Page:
• 00TNNQ02074115 FHCSERVSCORP2017086201703271140P12EMEDNYBAT               G10466917401004740D0B1YRG7065NNQ10502074115       20151112          AM04C2DK86342SC90C3001AM01C419970213C51CATAHIEMCBHARTAM07EM1D2000005073530E103D716729014912E760000D300D5060D61D80DE20151112DF00DJ1C801EK06KVYZ11NV03AM11D9218GDX0000000{DQ253GDU10177EAM03EZ01DB1023043676AM054C25CDATA16CDATA2HB2HCDATA3DVDATA4HCDATA5DVDATA65CDATA76CDATA8HB2HCDATA9DVDATA10HCDATA11DVDATA129920170860000000003                                   
  • UNA:+./*'
    UIB+UNOA:0++1234567+++77777777:C:PASSWORDA+7701630:P+19971001:081322'
    UIH+SCRIPT:010:006:NEWRX+110072+++19971001:081322'
    PVD+P1+7701630:D3+++++MAIN STREET PHARMACY++6152205656:TE'
    PVD+PC+6666666:0B+++JONES:MARK++++6152219800:TE'
    PTT++19541225+SMITH:MARY+F+333445555:SY'
    DRU+P:CALAN SR 240MG::::240:::::::AA:C42998:AB:C28253+:60:38:AC:C48542+:1 TID -TAKE ONE TABLET TWO TIMES A DAY UNTILGONE+85:19971001:102*ZDS:30:804+0+R:1'
    UIT+110072+6'
    UIH+SCRIPT:010:006:NEWRX+110072+++19971001:081322'
    PVD+P1+7701630:D3+++++MAIN STREET PHARMACY++6152205656:TE'
    PVD+PC+6666666:0B+++JONES:MARK++++6152219800:TE'
    PTT++19541225+SMITH:MARY+F+333445555:SY'
    DRU+P:CALAN SR 240MG::::240:::::::AA:C42998:AB:C28253+:60:38:AC:C48542+:1 TID -TAKE ONE TABLET TWO TIMES A DAY UNTILGONE+85:19971001:102*ZDS:30:804+0+R:1'
    UIT+110072+6'
    UIH+SCRIPT:010:006:NEWRX+110072+++19971001:081522'
    PVD+P1+7701630:D3+++++MAIN STREET PHARMACY++6152205656:TE'
    PVD+PC+6666666:0B+++JONES:MARK++++6152219800:TE'
    PTT++19541225+SMITH:MARY+F+333445555:SY'
    COO+123456:BO+INSURANCE COMPANY NAME++123456789++AA112'
    DRU+P:CALAN SR 240MG::::240:::::::AA:C42998:AB:C28253+:60:38:AC:C48542+:1 TID -TAKE ONE TABLET TWO TIMES A DAY UNTILGONE+85:19971001:102*ZDS:30:804+0+R:1'
    UIT+110072+7'
    UIH+SCRIPT:010:006:NEWRX+110072+++19971001:081522'
    REQ++1'
    PVD+P1+7701630:D3+++++MAIN STREET PHARMACY++6152205656:TE'
    PVD+PC+6666666:0B+++JONES:MARK++++6152219800:TE'
    PTT++19541225+SMITH:MARY+F+333445555:SY'
    DRU+P:CALAN SR 240MG::::240:::::::AA:C42998:AB:C28253+:60:38:AC:C48542+:1 TID -TAKE ONE TABLET TWO TIMES A DAY UNTILGONE+85:19971001:102*ZDS:30:804+0+R:1'
    UIT+110072+7'
    UIH+SCRIPT:010:006:NEWRX+110072+++19971001:081522'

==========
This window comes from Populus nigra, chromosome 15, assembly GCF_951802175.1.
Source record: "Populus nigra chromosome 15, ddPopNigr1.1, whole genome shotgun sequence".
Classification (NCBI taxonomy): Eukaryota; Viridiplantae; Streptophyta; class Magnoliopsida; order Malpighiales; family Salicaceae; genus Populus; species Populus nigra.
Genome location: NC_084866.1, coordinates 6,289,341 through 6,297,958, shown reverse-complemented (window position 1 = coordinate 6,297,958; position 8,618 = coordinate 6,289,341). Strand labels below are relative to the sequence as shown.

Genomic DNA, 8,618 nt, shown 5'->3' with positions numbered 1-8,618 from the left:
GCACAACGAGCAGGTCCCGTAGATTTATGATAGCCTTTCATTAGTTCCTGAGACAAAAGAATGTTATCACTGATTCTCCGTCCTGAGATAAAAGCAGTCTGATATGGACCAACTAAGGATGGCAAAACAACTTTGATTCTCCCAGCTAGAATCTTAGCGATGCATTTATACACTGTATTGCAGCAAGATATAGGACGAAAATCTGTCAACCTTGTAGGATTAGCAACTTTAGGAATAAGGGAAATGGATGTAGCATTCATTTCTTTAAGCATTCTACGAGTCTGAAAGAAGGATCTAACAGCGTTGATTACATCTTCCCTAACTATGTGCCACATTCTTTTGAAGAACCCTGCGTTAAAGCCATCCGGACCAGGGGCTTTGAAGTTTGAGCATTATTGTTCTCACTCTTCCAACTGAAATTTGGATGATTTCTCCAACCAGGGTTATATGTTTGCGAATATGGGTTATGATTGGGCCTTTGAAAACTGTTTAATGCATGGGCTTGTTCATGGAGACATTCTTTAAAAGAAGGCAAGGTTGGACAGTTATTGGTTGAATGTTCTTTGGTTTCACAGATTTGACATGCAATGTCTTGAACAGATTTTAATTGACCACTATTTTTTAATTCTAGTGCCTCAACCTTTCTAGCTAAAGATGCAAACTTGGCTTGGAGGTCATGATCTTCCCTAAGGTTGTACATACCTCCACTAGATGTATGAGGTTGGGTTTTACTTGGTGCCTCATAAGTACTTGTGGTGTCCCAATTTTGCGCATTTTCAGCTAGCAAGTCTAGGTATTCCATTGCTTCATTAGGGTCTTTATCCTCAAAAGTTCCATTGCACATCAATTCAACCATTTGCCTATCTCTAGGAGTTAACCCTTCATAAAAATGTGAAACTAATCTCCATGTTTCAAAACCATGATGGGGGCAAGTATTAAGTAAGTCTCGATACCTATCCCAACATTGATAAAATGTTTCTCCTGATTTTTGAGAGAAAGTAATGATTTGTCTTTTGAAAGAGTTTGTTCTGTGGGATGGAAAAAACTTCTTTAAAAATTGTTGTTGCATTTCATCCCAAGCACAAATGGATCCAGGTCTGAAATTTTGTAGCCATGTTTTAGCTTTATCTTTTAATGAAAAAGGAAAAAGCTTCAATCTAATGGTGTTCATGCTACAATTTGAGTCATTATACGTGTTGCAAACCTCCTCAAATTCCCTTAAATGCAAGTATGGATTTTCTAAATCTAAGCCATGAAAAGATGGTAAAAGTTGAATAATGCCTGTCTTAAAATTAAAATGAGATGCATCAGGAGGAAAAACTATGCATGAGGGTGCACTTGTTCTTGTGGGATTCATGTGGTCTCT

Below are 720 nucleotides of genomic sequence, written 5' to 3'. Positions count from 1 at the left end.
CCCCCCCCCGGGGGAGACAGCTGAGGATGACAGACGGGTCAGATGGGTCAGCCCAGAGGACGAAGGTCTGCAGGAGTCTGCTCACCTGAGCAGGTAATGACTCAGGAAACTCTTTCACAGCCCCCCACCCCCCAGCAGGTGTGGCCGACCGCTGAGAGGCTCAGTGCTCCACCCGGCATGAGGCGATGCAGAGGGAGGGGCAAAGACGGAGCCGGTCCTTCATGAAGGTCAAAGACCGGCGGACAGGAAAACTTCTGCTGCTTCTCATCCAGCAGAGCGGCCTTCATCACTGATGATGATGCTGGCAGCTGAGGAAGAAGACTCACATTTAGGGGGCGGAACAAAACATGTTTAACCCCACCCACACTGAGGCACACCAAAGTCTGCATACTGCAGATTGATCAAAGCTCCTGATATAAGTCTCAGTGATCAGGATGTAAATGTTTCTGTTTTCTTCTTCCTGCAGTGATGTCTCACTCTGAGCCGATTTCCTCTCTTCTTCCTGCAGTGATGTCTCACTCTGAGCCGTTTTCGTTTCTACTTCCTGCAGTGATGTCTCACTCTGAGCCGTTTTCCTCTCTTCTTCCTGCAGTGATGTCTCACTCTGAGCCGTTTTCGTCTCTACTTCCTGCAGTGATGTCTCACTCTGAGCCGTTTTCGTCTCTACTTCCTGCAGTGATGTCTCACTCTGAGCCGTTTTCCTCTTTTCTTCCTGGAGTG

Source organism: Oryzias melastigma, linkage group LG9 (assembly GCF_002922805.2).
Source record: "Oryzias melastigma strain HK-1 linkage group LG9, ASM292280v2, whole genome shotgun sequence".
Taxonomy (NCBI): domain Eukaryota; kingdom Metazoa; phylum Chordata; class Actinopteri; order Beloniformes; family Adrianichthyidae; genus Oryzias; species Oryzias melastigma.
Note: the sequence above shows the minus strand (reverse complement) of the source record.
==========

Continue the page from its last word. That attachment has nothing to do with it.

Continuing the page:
REQ++1'
    PVD+P1+7701630:D3+++++MAIN STREET PHARMACY++6152205656:TE'
    PVD+PC+6666666:0B+++JONES:MARK++++6152219800:TE'
    PTT++19541225+SMITH:MARY+F+333445555:SY'
    DRU+P:CALAN SR 240MG::::240:::::::AA:C42998:AB:C28253+:60:38:AC:C48542+:1 TID -TAKE ONE TABLET TWO TIMES A DAY UNTILGONE+85:19971001:102*ZDS:30:804+0+R:1'
    UIT+110072+7'
    UIH+SCRIPT:010:006:NEWRX+110072+++19971001:081522'
    PVD+P1+7701630:D3+++++MAIN STREET PHARMACY++6152205656:TE'
    PVD+PC+6666666:0B+++JONES:MARK++++6152219800:TE'
    PTT++19541225+SMITH:MARY+F+333445555:SY'
    DRU+P:PAXIL:::30:::::::AA:C42998:AB:C28253+:30:38:AC:C48542+1 QID-TAKE ONE TABLETTHREE TIMES A DAY+85:19971001:102*ZDS:30:804++R:5+:::22000123456:PD'
    UIT+110072+6'
    UIH+SCRIPT:010:006:NEWRX+110072+++19971001:081522'
    PVD+P1+7701630:D3+++++MAIN STREET PHARMACY++6152205656:TE'
    PVD+PC+6666666:0B+++JONES:MARK++++6152219800:TE'
    PTT++19541225+SMITH:MARY+F+333445555:SY'
    COO+123456:BO+INSURANCE COMPANY NAME++123456789++AA112'
    DRU+P:CALAN SR 240MG::::240:::::::AA:C42998:AB:C28253+:100:38:AC:C48542+:1 TID -TAKE ONE TABLET TWO TIMES A DAY UNTILGONE+85:19971001:102*ZDS:30:804+0+R:1'
    UIT+110072+7'
    UIH+SCRIPT:010:006:NEWRX+110072+++19971001:081522'
    PVD+P1+7701630:D3+++++MAIN STREET PHARMACY++6152205656:TE'
    PVD+PC+6666666:0B+++JONES:MARK++++6152219800:TE'
    PTT++19541225+SMITH:MARY+F+333445555:SY'
    COO+123456:BO+INSURANCE COMPANY NAME++123456789++AA112'
    DRU+P:CALAN SR 240MG::::240:::::::AA:C42998:AB:C28253+:60:38:AC:C48542+:1 TID -TAKE ONE TABLET TWO TIMES A DAY UNTILGONE+85:19971001:102*ZDS:30:804+0+R:1'
    UIT+110072+7'
    UIH+SCRIPT:010:006:NEWRX+110073+110072++19971001:081522'
    REQ+C1'
    PVD+P1+7701630:D3+++++MAIN STREET PHARMACY++6152205656:TE'
    PVD+PC+6666666:0B+++JONES:MARK++++6152219800:TE'
    PTT++19541225+SMITH:MARY+F+333445555:SY'
    COO+123456:BO+INSURANCE COMPANY NAME++123456789++AA112'
    DRU+P:CALAN SR 240MG::::240:::::::AA:C42998:AB:C28253+:60:38:AC:C48542+:1 TID -TAKE ONE TABLET TWO TIMES A DAY UNTILGONE+85:19971001:102*ZDS:30:804+0+R:1'
    UIT+110073+8'
    UIZ++9'
    
  • 5110259012    00323625 0002200023121115111231